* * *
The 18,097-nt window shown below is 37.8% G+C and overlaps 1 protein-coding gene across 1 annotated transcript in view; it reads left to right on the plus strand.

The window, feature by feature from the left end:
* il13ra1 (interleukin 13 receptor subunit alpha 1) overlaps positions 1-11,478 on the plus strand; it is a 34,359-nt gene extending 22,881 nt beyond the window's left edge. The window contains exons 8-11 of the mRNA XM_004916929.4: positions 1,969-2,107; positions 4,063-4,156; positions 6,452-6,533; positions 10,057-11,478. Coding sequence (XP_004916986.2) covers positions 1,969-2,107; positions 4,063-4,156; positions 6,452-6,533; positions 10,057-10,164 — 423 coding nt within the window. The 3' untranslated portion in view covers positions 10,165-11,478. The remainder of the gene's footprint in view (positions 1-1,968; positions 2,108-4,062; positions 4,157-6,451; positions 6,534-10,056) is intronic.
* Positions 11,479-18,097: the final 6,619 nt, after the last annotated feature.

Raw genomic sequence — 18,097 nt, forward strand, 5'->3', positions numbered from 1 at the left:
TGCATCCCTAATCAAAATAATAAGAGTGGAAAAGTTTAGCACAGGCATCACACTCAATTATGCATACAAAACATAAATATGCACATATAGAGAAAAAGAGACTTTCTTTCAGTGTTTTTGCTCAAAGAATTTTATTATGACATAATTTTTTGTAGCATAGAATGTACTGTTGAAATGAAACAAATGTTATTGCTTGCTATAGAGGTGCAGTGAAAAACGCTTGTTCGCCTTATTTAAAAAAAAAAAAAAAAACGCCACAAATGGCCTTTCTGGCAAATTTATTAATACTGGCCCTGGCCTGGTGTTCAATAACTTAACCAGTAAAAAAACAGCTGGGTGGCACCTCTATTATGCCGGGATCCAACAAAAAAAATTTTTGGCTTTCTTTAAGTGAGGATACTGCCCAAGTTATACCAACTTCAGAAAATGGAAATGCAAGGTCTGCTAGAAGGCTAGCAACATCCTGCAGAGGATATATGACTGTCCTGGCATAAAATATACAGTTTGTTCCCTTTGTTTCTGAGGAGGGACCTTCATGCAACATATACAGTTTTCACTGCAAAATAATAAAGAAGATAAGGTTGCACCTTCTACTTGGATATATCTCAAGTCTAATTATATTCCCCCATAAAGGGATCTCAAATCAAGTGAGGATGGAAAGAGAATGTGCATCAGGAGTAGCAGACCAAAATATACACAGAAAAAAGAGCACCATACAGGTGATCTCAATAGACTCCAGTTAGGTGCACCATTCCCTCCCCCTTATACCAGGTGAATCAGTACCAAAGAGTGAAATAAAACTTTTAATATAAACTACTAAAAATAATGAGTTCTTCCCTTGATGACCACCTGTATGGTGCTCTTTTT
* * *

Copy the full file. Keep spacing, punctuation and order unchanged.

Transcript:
The 18,097-nt window shown below is 37.8% G+C and overlaps 1 protein-coding gene across 1 annotated transcript in view; it reads left to right on the plus strand.

The window, feature by feature from the left end:
* il13ra1 (interleukin 13 receptor subunit alpha 1) overlaps positions 1-11,478 on the plus strand; it is a 34,359-nt gene extending 22,881 nt beyond the window's left edge. The window contains exons 8-11 of the mRNA XM_004916929.4: positions 1,969-2,107; positions 4,063-4,156; positions 6,452-6,533; positions 10,057-11,478. Coding sequence (XP_004916986.2) covers positions 1,969-2,107; positions 4,063-4,156; positions 6,452-6,533; positions 10,057-10,164 — 423 coding nt within the window. The 3' untranslated portion in view covers positions 10,165-11,478. The remainder of the gene's footprint in view (positions 1-1,968; positions 2,108-4,062; positions 4,157-6,451; positions 6,534-10,056) is intronic.
* Positions 11,479-18,097: the final 6,619 nt, after the last annotated feature.

Raw genomic sequence — 18,097 nt, forward strand, 5'->3', positions numbered from 1 at the left:
TGCATCCCTAATCAAAATAATAAGAGTGGAAAAGTTTAGCACAGGCATCACACTCAATTATGCATACAAAACATAAATATGCACATATAGAGAAAAAGAGACTTTCTTTCAGTGTTTTTGCTCAAAGAATTTTATTATGACATAATTTTTTGTAGCATAGAATGTACTGTTGAAATGAAACAAATGTTATTGCTTGCTATAGAGGTGCAGTGAAAAACGCTTGTTCGCCTTATTTAAAAAAAAAAAAAAAAACGCCACAAATGGCCTTTCTGGCAAATTTATTAATACTGGCCCTGGCCTGGTGTTCAATAACTTAACCAGTAAAAAAACAGCTGGGTGGCACCTCTATTATGCCGGGATCCAACAAAAAAAATTTTTGGCTTTCTTTAAGTGAGGATACTGCCCAAGTTATACCAACTTCAGAAAATGGAAATGCAAGGTCTGCTAGAAGGCTAGCAACATCCTGCAGAGGATATATGACTGTCCTGGCATAAAATATACAGTTTGTTCCCTTTGTTTCTGAGGAGGGACCTTCATGCAACATATACAGTTTTCACTGCAAAATAATAAAGAAGATAAGGTTGCACCTTCTACTTGGATATATCTCAAGTCTAATTATATTCCCCCATAAAGGGATCTCAAATCAAGTGAGGATGGAAAGAGAATGTGCATCAGGAGTAGCAGACCAAAATATACACAGAAAAAAGAGCACCATACAGGTGATCTCAATAGACTCCAGTTAGGTGCACCATTCCCTCCCCCTTATACCAGGTGAATCAGTACCAAAGAGTGAAATAAAACTTTTAATATAAACTACTAAAAATAATGAGTTCTTCCCTTGATGACCACCTGTATGGTGCTCTTTTT